The Android platform has really matured in the past year or so. With the latest Android 2.2 SDK just released at Google I/O 2010, we thought it would be fitting to do a little review of how far the platform has come.
In typical tech-sector lingo, the Android development team has used a naming theme for all the Android SDK versions, naming each (alphabetically) after sweets: Cupcake (Android 1.5), Donut (1.6), Éclair (2.0), Flan (2.1), FroYo (2.2), and the upcoming Gingerbread (3.0). Despite being referred to as “minor,” many of these releases have had major implications for developers and carrier/operators — not to mention users.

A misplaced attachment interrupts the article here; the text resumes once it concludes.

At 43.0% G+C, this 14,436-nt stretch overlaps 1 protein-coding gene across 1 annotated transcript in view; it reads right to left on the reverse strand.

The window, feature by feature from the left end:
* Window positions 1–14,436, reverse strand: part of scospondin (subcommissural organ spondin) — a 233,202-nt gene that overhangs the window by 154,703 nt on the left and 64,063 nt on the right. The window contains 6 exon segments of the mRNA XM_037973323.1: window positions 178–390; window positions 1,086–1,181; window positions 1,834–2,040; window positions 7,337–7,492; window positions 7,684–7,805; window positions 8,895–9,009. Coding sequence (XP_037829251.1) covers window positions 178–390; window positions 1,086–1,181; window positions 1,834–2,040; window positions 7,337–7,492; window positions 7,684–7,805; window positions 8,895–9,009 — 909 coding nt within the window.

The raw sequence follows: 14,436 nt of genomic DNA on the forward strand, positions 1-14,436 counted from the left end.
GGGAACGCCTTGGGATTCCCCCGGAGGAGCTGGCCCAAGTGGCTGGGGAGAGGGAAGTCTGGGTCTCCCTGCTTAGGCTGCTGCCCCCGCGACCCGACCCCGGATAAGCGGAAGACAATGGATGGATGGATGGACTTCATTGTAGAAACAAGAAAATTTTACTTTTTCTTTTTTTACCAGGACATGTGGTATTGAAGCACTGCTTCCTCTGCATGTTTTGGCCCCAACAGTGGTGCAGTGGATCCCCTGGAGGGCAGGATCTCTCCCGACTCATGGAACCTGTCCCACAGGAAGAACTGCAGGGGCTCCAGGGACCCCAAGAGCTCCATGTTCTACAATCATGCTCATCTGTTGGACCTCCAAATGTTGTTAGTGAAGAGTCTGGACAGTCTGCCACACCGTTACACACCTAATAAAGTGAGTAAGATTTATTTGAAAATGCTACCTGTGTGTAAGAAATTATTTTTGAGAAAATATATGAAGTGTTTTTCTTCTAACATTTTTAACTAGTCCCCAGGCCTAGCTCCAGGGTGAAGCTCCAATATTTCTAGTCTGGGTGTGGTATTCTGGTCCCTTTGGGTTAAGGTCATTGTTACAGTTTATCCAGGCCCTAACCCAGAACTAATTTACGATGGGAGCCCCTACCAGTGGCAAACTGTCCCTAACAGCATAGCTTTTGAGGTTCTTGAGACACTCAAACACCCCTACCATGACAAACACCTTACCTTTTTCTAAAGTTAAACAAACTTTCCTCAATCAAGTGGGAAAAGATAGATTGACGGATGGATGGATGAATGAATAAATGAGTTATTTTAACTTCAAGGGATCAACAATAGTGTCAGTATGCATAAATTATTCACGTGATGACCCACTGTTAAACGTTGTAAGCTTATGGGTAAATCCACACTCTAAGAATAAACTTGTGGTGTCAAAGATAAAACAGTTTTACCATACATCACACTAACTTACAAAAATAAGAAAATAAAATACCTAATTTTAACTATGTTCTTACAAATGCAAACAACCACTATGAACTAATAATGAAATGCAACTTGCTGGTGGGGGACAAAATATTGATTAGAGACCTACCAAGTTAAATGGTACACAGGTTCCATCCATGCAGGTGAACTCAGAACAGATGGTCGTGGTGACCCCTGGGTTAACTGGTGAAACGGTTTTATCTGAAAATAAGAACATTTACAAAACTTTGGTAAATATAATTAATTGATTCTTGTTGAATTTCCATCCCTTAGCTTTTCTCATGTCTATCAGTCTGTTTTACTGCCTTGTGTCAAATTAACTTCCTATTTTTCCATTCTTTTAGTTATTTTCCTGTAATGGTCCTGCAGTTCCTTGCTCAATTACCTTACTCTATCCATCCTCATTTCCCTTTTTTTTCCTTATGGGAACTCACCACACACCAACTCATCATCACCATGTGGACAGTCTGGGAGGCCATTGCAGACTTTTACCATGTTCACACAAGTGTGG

The Android development team has been adding features to the platform at a fast and furious pace — maybe too fast for some. In the past 18 months, they have produced eight separate Android releases, each of which was deemed important enough to have its own API Level number. Statistically, since Android 1.5, 19 new packages and 172 new classes have been added to the Android SDK. Along the way, even more changes (additions, removals, improvements, bug fixes, etc.) have been made to existing classes.
We’re now on API Level 8, which corresponds to the Android 2.2 SDK. Aptly named FroYo, the Android 2.2 SDK is leaner, faster and comes with a variety of new and interesting features (flavors?). Currently, though, there are really only three SDK versions running on devices: Android 1.5, 1.6, and 2.1. It’s pretty safe to assume that most Android 2.1 devices will receive an over-the-air firmware upgrade to 2.2 in the coming months.
Now let’s look at some of the areas in which the Android platform has grown the most.